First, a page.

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Richard S. Irwin, MD; Sidney S. Braman, MD
Arch Intern Med. 1978;138(8):1305. doi:10.1001/archinte.1978.03630330099040.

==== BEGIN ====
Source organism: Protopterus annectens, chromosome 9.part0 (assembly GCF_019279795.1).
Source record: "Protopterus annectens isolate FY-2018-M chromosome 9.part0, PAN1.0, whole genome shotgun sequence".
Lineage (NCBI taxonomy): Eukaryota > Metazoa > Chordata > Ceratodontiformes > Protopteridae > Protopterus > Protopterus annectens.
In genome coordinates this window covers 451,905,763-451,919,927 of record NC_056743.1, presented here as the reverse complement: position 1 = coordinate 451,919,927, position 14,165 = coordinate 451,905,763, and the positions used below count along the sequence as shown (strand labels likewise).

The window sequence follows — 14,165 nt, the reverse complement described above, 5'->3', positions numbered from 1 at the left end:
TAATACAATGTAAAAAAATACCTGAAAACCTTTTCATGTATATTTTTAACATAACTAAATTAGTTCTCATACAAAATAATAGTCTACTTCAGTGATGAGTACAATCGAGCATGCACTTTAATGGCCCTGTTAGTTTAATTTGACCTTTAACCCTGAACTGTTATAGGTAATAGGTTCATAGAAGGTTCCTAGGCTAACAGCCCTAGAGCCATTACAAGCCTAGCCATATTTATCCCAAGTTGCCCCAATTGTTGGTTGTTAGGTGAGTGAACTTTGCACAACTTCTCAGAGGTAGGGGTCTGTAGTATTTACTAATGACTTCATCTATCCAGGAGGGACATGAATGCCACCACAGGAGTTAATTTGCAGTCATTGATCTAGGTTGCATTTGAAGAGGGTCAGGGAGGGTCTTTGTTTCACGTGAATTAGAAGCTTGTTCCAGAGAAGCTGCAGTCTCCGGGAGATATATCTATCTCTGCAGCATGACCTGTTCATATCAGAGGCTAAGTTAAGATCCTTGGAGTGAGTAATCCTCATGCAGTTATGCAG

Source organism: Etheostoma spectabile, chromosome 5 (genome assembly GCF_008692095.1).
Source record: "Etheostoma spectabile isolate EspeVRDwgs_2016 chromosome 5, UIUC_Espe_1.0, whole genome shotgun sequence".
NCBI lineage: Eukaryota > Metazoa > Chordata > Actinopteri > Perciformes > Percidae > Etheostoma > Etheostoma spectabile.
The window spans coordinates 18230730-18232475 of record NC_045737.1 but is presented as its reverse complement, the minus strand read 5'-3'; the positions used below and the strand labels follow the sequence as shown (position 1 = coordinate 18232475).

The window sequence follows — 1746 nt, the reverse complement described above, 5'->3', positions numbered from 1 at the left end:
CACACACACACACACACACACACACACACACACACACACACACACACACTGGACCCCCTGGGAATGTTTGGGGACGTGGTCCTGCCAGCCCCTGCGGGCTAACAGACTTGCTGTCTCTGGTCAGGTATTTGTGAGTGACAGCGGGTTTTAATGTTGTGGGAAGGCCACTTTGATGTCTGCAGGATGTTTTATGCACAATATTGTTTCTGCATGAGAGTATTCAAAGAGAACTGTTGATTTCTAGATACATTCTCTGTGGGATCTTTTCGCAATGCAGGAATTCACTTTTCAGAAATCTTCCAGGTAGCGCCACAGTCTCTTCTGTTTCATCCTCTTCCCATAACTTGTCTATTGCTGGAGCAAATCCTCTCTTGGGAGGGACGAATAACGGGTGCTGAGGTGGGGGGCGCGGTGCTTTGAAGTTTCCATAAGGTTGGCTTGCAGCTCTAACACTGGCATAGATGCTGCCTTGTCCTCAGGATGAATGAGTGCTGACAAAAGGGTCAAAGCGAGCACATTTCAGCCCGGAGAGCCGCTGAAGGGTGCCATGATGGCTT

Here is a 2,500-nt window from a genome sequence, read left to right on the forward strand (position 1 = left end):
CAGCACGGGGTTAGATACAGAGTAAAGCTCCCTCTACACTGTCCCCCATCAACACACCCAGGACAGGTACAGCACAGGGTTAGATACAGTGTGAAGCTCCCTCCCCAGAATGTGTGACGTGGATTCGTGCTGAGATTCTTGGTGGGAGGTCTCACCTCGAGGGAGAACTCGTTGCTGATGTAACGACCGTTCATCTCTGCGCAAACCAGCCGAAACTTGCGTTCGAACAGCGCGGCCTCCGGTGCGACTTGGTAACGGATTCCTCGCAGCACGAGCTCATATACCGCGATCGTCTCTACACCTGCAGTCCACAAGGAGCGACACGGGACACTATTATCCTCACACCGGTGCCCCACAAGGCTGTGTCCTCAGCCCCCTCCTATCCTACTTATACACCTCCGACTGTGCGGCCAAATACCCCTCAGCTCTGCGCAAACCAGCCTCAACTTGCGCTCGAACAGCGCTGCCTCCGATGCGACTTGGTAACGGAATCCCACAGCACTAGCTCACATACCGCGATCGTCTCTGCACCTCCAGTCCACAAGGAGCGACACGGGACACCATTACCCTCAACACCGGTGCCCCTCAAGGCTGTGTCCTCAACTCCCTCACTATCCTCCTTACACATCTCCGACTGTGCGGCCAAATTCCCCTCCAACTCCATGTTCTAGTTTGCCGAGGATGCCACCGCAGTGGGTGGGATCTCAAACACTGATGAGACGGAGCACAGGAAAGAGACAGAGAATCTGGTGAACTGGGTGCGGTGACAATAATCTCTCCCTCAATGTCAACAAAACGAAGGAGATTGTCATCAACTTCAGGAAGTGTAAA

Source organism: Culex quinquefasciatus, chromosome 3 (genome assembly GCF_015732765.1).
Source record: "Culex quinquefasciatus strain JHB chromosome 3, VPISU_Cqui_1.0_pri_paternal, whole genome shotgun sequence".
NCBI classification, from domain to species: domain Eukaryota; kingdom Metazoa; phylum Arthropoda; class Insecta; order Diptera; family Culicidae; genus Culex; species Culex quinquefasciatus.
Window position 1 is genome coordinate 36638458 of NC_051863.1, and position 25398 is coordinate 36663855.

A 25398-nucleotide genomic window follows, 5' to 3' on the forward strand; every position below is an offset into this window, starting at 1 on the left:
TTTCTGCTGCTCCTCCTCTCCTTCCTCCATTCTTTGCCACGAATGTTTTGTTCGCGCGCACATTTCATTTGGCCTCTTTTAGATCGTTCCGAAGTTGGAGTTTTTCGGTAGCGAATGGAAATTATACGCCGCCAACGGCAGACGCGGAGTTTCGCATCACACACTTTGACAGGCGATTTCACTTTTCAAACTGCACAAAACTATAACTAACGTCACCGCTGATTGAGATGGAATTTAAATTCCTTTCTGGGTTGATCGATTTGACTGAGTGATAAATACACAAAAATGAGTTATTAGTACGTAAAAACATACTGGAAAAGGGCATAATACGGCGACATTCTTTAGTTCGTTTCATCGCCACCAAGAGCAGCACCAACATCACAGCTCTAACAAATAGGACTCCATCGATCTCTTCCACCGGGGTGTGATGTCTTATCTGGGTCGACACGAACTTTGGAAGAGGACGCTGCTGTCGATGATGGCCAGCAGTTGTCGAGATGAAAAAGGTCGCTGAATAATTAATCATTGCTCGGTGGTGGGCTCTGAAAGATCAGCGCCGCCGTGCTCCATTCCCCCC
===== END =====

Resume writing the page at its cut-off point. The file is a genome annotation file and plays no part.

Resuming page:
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In Reply.—  We do not believe that the omission, by name, of pertussis or specific parasitic infections made our discussion of the etiology of cough incomplete. Since "cough can be produced by a multiplicity of diseases located in a variety of anatomic locations," we believe that a listing of every disease entity that causes cough would serve no useful purpose. Pertussis and parasitic infections were included in the general statement, "any infectious process... involving the trachea or bronchi may trigger the cough reflex." In fact, reference 84 in our review describes a case of chronic cough due to Syngamus laryngeus infection, which is a parasitic disease of the larynx and tracheobronchial tree. If we had intended to produce a list of parasitic infections of the lung that may cause cough,1 we would have had to include Trichuris trichiura, Enterobius vermicularis, Ascaris lumbricoides, A suum, Ancylostoma duodenale, Necator americanus, Trichinella


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